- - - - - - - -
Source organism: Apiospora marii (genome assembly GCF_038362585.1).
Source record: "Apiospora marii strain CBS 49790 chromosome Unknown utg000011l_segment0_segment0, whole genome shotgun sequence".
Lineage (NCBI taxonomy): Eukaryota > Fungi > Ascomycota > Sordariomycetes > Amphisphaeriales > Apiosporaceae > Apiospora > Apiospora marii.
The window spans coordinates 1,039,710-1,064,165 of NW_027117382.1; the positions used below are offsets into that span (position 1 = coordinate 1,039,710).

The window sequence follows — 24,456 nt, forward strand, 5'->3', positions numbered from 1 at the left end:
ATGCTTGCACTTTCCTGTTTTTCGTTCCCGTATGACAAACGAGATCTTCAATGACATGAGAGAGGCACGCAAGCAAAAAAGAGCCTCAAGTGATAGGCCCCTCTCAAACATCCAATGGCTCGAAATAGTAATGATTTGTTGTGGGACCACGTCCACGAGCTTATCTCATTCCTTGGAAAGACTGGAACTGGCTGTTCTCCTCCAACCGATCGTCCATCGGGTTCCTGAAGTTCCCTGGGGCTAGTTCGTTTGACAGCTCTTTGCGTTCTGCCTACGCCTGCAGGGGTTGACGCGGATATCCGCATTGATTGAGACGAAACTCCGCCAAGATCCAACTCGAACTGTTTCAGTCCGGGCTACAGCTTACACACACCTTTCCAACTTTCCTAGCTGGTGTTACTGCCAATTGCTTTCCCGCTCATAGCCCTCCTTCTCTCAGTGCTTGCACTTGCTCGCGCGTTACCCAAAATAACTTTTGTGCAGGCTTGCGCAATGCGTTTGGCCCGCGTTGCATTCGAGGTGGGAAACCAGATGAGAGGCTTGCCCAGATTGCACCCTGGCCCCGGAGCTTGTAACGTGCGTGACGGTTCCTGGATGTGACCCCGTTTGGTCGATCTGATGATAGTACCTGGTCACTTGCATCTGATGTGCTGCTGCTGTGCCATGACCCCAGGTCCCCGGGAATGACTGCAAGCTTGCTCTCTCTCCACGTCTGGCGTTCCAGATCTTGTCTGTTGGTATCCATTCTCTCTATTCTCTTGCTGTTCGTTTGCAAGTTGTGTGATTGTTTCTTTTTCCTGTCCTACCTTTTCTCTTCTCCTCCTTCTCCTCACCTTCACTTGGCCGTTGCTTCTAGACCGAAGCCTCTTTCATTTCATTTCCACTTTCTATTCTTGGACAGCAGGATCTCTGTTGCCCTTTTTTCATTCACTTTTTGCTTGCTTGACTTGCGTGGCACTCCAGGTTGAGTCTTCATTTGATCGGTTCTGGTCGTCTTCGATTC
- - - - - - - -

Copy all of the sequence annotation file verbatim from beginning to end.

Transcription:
Source organism: Apiospora marii (genome assembly GCF_038362585.1).
Source record: "Apiospora marii strain CBS 49790 chromosome Unknown utg000011l_segment0_segment0, whole genome shotgun sequence".
Lineage (NCBI taxonomy): Eukaryota > Fungi > Ascomycota > Sordariomycetes > Amphisphaeriales > Apiosporaceae > Apiospora > Apiospora marii.
The window spans coordinates 1,039,710-1,064,165 of NW_027117382.1; the positions used below are offsets into that span (position 1 = coordinate 1,039,710).

The window sequence follows — 24,456 nt, forward strand, 5'->3', positions numbered from 1 at the left end:
ATGCTTGCACTTTCCTGTTTTTCGTTCCCGTATGACAAACGAGATCTTCAATGACATGAGAGAGGCACGCAAGCAAAAAAGAGCCTCAAGTGATAGGCCCCTCTCAAACATCCAATGGCTCGAAATAGTAATGATTTGTTGTGGGACCACGTCCACGAGCTTATCTCATTCCTTGGAAAGACTGGAACTGGCTGTTCTCCTCCAACCGATCGTCCATCGGGTTCCTGAAGTTCCCTGGGGCTAGTTCGTTTGACAGCTCTTTGCGTTCTGCCTACGCCTGCAGGGGTTGACGCGGATATCCGCATTGATTGAGACGAAACTCCGCCAAGATCCAACTCGAACTGTTTCAGTCCGGGCTACAGCTTACACACACCTTTCCAACTTTCCTAGCTGGTGTTACTGCCAATTGCTTTCCCGCTCATAGCCCTCCTTCTCTCAGTGCTTGCACTTGCTCGCGCGTTACCCAAAATAACTTTTGTGCAGGCTTGCGCAATGCGTTTGGCCCGCGTTGCATTCGAGGTGGGAAACCAGATGAGAGGCTTGCCCAGATTGCACCCTGGCCCCGGAGCTTGTAACGTGCGTGACGGTTCCTGGATGTGACCCCGTTTGGTCGATCTGATGATAGTACCTGGTCACTTGCATCTGATGTGCTGCTGCTGTGCCATGACCCCAGGTCCCCGGGAATGACTGCAAGCTTGCTCTCTCTCCACGTCTGGCGTTCCAGATCTTGTCTGTTGGTATCCATTCTCTCTATTCTCTTGCTGTTCGTTTGCAAGTTGTGTGATTGTTTCTTTTTCCTGTCCTACCTTTTCTCTTCTCCTCCTTCTCCTCACCTTCACTTGGCCGTTGCTTCTAGACCGAAGCCTCTTTCATTTCATTTCCACTTTCTATTCTTGGACAGCAGGATCTCTGTTGCCCTTTTTTCATTCACTTTTTGCTTGCTTGACTTGCGTGGCACTCCAGGTTGAGTCTTCATTTGATCGGTTCTGGTCGTCTTCGATTC